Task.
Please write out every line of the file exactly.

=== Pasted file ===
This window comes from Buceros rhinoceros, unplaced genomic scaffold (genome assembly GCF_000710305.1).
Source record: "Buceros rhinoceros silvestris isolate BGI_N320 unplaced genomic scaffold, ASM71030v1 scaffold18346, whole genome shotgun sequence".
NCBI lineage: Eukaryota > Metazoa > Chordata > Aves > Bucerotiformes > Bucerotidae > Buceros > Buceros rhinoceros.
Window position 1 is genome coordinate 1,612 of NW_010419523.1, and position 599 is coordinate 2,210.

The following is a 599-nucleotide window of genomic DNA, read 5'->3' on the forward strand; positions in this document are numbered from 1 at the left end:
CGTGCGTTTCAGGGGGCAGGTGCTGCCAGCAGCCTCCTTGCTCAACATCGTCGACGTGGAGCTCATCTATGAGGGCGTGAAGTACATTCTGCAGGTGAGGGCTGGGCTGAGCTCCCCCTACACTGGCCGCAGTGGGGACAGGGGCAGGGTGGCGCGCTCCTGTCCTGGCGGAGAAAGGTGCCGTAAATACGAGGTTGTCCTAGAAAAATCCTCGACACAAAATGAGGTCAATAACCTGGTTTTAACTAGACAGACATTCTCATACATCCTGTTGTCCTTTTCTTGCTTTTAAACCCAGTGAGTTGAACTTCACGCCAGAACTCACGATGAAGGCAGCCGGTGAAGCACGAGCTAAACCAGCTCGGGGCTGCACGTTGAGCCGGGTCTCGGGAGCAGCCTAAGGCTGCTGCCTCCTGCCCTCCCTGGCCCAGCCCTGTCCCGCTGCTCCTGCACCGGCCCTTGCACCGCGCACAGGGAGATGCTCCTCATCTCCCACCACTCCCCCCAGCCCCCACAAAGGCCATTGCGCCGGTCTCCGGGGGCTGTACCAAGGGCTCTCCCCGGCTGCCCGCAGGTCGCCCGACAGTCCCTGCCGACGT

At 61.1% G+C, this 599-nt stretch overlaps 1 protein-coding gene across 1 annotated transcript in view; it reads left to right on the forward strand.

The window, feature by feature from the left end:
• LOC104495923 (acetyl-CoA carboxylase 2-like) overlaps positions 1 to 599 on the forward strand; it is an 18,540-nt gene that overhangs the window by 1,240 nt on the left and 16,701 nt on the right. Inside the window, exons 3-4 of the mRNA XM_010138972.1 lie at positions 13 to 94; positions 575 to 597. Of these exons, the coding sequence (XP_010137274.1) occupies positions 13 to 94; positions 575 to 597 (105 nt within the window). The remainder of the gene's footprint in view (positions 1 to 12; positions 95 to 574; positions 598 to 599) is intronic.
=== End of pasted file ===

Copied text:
This window comes from Buceros rhinoceros, unplaced genomic scaffold (genome assembly GCF_000710305.1).
Source record: "Buceros rhinoceros silvestris isolate BGI_N320 unplaced genomic scaffold, ASM71030v1 scaffold18346, whole genome shotgun sequence".
NCBI lineage: Eukaryota > Metazoa > Chordata > Aves > Bucerotiformes > Bucerotidae > Buceros > Buceros rhinoceros.
Window position 1 is genome coordinate 1,612 of NW_010419523.1, and position 599 is coordinate 2,210.

The following is a 599-nucleotide window of genomic DNA, read 5'->3' on the forward strand; positions in this document are numbered from 1 at the left end:
CGTGCGTTTCAGGGGGCAGGTGCTGCCAGCAGCCTCCTTGCTCAACATCGTCGACGTGGAGCTCATCTATGAGGGCGTGAAGTACATTCTGCAGGTGAGGGCTGGGCTGAGCTCCCCCTACACTGGCCGCAGTGGGGACAGGGGCAGGGTGGCGCGCTCCTGTCCTGGCGGAGAAAGGTGCCGTAAATACGAGGTTGTCCTAGAAAAATCCTCGACACAAAATGAGGTCAATAACCTGGTTTTAACTAGACAGACATTCTCATACATCCTGTTGTCCTTTTCTTGCTTTTAAACCCAGTGAGTTGAACTTCACGCCAGAACTCACGATGAAGGCAGCCGGTGAAGCACGAGCTAAACCAGCTCGGGGCTGCACGTTGAGCCGGGTCTCGGGAGCAGCCTAAGGCTGCTGCCTCCTGCCCTCCCTGGCCCAGCCCTGTCCCGCTGCTCCTGCACCGGCCCTTGCACCGCGCACAGGGAGATGCTCCTCATCTCCCACCACTCCCCCCAGCCCCCACAAAGGCCATTGCGCCGGTCTCCGGGGGCTGTACCAAGGGCTCTCCCCGGCTGCCCGCAGGTCGCCCGACAGTCCCTGCCGACGT

At 61.1% G+C, this 599-nt stretch overlaps 1 protein-coding gene across 1 annotated transcript in view; it reads left to right on the forward strand.

The window, feature by feature from the left end:
• LOC104495923 (acetyl-CoA carboxylase 2-like) overlaps positions 1 to 599 on the forward strand; it is an 18,540-nt gene that overhangs the window by 1,240 nt on the left and 16,701 nt on the right. Inside the window, exons 3-4 of the mRNA XM_010138972.1 lie at positions 13 to 94; positions 575 to 597. Of these exons, the coding sequence (XP_010137274.1) occupies positions 13 to 94; positions 575 to 597 (105 nt within the window). The remainder of the gene's footprint in view (positions 1 to 12; positions 95 to 574; positions 598 to 599) is intronic.